Ask the Clinical Instructor

Ask the Clinical Instructor: A Q&A Column for Those New to the Cath Lab

Todd Ginapp, EMT-P, RCIS, FSICP

Todd Ginapp, EMT-P, RCIS, FSICP

A couple of years ago, you published an article about contrast allergies. If I recall, you mentioned lack of evidence between shrimp allergies and seafood allergies. Our department is trying to develop some standards around this, but cannot find any specific standards. Can you help? — Anonymous via RCIS Review Facebook page.

There was an article in February 2009 that discussed some of the ins and outs of contrast allergies (available on the CLD website at http://tinyurl.com/CLDFeb09).

I hear about cath labs where the question about shellfish/shrimp allergies is still included in the initial assessment of the patient. When we stop and ask why we do that, the answer is often, “Well, that’s just what we have always done.” In the article from 2009, I showed a reference to the fact that the allergy to shrimp/shellfish is due to the muscle proteins in the seafood, which is not present in iodine-based contrast.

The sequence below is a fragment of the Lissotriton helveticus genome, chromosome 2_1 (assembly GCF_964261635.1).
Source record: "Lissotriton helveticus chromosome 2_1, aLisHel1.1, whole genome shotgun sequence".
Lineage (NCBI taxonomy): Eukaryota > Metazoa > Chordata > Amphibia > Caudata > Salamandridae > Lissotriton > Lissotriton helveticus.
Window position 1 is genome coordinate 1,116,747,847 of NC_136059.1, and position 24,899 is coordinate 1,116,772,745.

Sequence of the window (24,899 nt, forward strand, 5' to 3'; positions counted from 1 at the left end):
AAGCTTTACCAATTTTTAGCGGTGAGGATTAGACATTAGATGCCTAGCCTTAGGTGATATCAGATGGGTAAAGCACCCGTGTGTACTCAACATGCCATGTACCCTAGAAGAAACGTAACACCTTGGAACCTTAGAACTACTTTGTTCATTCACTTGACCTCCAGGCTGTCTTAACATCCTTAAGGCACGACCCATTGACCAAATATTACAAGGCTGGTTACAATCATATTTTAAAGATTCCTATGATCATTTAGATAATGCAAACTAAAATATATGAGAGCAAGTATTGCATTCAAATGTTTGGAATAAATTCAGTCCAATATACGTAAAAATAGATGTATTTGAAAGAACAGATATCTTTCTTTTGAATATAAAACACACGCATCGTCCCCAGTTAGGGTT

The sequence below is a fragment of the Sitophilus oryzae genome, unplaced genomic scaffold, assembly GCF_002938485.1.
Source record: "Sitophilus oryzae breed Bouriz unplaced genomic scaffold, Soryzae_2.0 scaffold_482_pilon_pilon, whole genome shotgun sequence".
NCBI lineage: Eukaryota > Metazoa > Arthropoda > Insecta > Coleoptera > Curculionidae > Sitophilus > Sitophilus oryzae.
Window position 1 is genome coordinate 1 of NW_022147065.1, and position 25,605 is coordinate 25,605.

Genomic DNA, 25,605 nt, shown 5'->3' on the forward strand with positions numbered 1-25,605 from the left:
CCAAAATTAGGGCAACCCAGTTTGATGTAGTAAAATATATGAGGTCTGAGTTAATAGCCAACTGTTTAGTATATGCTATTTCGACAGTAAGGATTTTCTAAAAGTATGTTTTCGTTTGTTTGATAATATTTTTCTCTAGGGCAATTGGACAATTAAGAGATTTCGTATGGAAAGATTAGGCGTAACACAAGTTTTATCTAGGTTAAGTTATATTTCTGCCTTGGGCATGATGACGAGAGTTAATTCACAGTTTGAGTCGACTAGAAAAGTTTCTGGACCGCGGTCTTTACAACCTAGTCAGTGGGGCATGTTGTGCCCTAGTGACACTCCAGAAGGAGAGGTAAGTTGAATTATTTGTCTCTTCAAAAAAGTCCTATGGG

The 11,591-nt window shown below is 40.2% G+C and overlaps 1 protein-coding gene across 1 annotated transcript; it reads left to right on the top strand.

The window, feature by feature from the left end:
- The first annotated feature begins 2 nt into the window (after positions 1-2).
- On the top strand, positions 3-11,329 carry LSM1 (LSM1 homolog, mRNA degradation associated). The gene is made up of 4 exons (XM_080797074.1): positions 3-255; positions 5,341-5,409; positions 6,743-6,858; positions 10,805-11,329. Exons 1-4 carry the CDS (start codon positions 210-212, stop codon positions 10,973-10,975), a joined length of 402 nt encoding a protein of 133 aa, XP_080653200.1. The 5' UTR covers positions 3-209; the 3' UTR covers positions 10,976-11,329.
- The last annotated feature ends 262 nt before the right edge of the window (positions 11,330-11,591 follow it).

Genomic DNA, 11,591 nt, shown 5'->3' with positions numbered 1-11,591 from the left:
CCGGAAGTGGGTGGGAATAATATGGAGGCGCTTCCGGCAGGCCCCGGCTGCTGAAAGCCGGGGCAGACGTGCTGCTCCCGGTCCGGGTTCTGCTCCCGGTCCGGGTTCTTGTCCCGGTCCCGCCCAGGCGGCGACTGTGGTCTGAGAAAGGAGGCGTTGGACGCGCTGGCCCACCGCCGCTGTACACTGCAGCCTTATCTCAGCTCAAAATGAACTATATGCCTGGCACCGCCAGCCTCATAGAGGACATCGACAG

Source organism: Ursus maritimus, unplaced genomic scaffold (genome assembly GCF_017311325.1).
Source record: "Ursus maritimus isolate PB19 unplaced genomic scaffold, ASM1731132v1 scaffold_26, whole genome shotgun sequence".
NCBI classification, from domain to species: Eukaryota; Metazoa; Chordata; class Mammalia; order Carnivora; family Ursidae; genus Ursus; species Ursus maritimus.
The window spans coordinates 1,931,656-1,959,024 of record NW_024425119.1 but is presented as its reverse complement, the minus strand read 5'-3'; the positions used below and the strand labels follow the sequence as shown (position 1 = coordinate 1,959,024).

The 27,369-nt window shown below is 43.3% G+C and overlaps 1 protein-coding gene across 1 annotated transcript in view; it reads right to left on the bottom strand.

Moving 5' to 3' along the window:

Even with this being an anecdotal link, it is still in practice today. If you do research on this topic, you will have difficulty finding a specific standard. However, in 2010, the American College of Radiology published the “ACR Manual on Contrast Media Version 7 2010 — ACR Committee on Drugs and Contrast Media” (Available online at http://www.acr.org/secondarymainmenucategories/quality_safety/contrast_manual.aspx). In this manual, some statements are made about the link between shellfish and contrast allergies:

“The predictive value of specific allergies, such as those to shellfish or dairy products, previously thought to be helpful, is now recognized to be unreliable.” 

In regards to regular questioning of the patient about their seafood allergies:

“There is no evidence to support the continuation of this practice.”

While this document represents a group approach to this allergy linkage, it is also understood that the practice of this question is up to the physician to use or not to use. Perhaps, if the physician doesn’t require it, this can become the standard that we all operate under.

In coming months, we will address a question somewhat related to this — premedication for contrast allergies, effective or not?

Todd is the Cardiology Manager for Memorial Hermann Southeast in Houston, Texas. He also teaches an online RCIS Review course for Spokane Community College, in Spokane, Washington, and regularly presents with RCIS Review Courses.

Email your question to Todd Ginapp at tginapp@rcisreview.com, or post it on www.facebook.com/rcisreview.